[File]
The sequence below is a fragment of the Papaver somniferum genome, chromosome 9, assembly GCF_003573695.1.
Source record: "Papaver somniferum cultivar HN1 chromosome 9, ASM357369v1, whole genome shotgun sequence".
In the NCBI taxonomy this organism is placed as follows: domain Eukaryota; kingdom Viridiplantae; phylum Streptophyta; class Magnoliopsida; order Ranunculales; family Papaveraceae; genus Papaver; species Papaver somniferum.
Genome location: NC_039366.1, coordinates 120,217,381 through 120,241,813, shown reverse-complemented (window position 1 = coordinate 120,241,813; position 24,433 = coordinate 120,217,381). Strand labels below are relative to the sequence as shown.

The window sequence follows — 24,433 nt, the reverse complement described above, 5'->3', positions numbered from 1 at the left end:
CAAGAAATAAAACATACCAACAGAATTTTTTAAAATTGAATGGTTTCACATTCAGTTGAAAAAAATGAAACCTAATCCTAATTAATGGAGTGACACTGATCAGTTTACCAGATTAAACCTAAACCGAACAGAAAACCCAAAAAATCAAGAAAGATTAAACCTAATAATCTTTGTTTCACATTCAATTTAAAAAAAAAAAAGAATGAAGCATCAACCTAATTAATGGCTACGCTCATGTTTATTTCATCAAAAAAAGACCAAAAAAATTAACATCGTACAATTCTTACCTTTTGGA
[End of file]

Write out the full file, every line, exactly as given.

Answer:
The sequence below is a fragment of the Papaver somniferum genome, chromosome 9, assembly GCF_003573695.1.
Source record: "Papaver somniferum cultivar HN1 chromosome 9, ASM357369v1, whole genome shotgun sequence".
In the NCBI taxonomy this organism is placed as follows: domain Eukaryota; kingdom Viridiplantae; phylum Streptophyta; class Magnoliopsida; order Ranunculales; family Papaveraceae; genus Papaver; species Papaver somniferum.
Genome location: NC_039366.1, coordinates 120,217,381 through 120,241,813, shown reverse-complemented (window position 1 = coordinate 120,241,813; position 24,433 = coordinate 120,217,381). Strand labels below are relative to the sequence as shown.

The window sequence follows — 24,433 nt, the reverse complement described above, 5'->3', positions numbered from 1 at the left end:
CAAGAAATAAAACATACCAACAGAATTTTTTAAAATTGAATGGTTTCACATTCAGTTGAAAAAAATGAAACCTAATCCTAATTAATGGAGTGACACTGATCAGTTTACCAGATTAAACCTAAACCGAACAGAAAACCCAAAAAATCAAGAAAGATTAAACCTAATAATCTTTGTTTCACATTCAATTTAAAAAAAAAAAAGAATGAAGCATCAACCTAATTAATGGCTACGCTCATGTTTATTTCATCAAAAAAAGACCAAAAAAATTAACATCGTACAATTCTTACCTTTTGGA